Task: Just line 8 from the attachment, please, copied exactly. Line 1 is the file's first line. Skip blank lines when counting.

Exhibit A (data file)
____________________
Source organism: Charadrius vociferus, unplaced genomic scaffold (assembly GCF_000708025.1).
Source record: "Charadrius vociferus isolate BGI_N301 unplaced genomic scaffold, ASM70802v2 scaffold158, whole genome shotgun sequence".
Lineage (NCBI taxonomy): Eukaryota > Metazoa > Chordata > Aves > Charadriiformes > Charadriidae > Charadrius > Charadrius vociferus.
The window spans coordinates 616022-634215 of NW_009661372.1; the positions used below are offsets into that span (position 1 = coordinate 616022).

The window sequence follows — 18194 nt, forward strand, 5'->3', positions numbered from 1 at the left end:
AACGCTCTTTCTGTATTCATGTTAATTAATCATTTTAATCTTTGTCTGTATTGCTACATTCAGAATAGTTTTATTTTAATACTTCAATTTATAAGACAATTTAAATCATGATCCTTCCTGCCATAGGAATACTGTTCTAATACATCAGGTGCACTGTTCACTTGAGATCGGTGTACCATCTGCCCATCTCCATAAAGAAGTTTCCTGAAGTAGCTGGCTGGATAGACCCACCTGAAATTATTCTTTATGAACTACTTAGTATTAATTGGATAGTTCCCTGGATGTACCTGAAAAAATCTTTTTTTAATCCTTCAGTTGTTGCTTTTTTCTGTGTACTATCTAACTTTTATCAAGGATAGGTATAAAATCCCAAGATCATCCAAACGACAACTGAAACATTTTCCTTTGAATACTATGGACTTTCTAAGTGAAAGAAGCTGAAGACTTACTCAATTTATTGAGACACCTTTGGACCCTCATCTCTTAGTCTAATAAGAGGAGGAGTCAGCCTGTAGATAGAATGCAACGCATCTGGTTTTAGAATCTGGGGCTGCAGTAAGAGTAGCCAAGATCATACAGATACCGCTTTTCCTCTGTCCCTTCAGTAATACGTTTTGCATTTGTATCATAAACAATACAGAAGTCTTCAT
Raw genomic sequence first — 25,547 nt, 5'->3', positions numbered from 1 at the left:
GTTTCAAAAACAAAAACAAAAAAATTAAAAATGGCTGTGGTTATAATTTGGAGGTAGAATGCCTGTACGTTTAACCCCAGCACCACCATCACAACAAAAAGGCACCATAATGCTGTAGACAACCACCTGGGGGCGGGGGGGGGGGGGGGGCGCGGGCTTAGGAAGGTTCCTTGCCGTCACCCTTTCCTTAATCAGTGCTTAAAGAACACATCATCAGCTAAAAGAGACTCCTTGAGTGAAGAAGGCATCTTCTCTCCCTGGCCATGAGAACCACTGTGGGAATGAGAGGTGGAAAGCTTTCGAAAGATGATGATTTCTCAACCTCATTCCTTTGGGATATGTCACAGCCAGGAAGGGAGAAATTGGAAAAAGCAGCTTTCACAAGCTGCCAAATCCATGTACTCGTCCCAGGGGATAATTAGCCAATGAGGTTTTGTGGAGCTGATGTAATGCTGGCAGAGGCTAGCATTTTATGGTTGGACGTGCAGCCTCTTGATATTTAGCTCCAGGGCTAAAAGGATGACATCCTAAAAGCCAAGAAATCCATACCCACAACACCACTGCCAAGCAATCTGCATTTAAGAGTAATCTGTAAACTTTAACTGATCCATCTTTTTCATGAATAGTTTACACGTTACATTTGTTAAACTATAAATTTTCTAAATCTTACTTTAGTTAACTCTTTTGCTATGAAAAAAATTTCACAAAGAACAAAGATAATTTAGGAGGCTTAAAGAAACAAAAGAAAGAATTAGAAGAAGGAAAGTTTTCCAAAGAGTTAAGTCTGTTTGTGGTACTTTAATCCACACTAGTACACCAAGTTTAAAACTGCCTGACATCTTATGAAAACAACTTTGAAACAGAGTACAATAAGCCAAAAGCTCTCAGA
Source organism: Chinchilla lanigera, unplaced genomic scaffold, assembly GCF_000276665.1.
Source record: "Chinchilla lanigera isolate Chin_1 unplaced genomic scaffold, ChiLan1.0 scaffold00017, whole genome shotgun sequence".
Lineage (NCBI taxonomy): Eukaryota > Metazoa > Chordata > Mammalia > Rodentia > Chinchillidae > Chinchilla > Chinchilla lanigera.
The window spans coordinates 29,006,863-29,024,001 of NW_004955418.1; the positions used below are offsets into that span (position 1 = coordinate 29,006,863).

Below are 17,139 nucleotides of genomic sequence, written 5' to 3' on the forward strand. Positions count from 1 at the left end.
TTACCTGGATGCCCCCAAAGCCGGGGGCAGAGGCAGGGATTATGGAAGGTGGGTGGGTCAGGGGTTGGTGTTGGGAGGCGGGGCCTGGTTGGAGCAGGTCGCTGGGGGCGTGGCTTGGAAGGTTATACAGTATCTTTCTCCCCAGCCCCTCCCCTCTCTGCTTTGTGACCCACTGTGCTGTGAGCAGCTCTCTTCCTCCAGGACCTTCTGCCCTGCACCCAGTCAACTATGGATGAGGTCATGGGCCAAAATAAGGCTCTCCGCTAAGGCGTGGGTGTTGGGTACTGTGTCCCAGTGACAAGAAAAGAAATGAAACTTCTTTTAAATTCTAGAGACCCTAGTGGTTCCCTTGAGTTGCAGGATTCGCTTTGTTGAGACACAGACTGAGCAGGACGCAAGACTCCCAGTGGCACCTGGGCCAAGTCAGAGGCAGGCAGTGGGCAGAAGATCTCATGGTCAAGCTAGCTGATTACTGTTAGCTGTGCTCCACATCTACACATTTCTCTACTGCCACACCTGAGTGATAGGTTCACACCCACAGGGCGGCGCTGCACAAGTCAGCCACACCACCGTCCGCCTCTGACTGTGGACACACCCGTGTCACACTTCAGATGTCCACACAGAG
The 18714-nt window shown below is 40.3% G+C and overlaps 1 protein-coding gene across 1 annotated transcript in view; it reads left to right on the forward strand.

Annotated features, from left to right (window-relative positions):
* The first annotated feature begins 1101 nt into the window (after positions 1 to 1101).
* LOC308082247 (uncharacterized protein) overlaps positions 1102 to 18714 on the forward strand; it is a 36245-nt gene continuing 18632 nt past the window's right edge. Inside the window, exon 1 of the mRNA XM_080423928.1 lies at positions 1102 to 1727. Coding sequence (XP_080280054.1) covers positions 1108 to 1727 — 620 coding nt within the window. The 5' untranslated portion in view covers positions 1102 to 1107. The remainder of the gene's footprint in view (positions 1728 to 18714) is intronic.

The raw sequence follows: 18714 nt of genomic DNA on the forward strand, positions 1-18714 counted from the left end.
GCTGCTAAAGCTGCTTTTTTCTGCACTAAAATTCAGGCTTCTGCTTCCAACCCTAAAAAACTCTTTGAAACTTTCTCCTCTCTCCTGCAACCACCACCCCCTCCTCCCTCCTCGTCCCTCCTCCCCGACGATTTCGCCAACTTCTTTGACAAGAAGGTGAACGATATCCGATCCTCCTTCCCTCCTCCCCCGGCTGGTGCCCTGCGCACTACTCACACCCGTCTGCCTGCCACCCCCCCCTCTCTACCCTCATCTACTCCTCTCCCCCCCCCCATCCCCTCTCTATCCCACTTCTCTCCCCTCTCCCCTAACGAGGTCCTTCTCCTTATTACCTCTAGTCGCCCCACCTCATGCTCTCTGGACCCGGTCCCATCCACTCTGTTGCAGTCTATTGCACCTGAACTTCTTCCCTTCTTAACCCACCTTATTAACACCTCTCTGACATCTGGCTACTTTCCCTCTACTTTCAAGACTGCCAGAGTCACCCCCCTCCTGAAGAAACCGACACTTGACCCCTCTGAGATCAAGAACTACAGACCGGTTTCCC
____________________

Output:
GTTTCAAAAACAAAAACAAAAAAATTAAAAATGGCTGTGGTTATAATTTGGAGGTAGAATGCCTGTACGTTTAACCCCAGCACCACCATCACAACAAAAAGGCACCATAATGCTGTAGACAACCACCTGGGGGCGGGGGGGGGGGGGGGGCGCGGGCTTAGGAAGGTTCCTTGCCGTCACCCTTTCCTTAATCAGTGCTTAAAGAACACATCATCAGCTAAAAGAGACTCCTTGAGTGAAGAAGGCATCTTCTCTCCCTGGCCATGAGAACCACTGTGGGAATGAGAGGTGGAAAGCTTTCGAAAGATGATGATTTCTCAACCTCATTCCTTTGGGATATGTCACAGCCAGGAAGGGAGAAATTGGAAAAAGCAGCTTTCACAAGCTGCCAAATCCATGTACTCGTCCCAGGGGATAATTAGCCAATGAGGTTTTGTGGAGCTGATGTAATGCTGGCAGAGGCTAGCATTTTATGGTTGGACGTGCAGCCTCTTGATATTTAGCTCCAGGGCTAAAAGGATGACATCCTAAAAGCCAAGAAATCCATACCCACAACACCACTGCCAAGCAATCTGCATTTAAGAGTAATCTGTAAACTTTAACTGATCCATCTTTTTCATGAATAGTTTACACGTTACATTTGTTAAACTATAAATTTTCTAAATCTTACTTTAGTTAACTCTTTTGCTATGAAAAAAATTTCACAAAGAACAAAGATAATTTAGGAGGCTTAAAGAAACAAAAGAAAGAATTAGAAGAAGGAAAGTTTTCCAAAGAGTTAAGTCTGTTTGTGGTACTTTAATCCACACTAGTACACCAAGTTTAAAACTGCCTGACATCTTATGAAAACAACTTTGAAACAGAGTACAATAAGCCAAAAGCTCTCAGA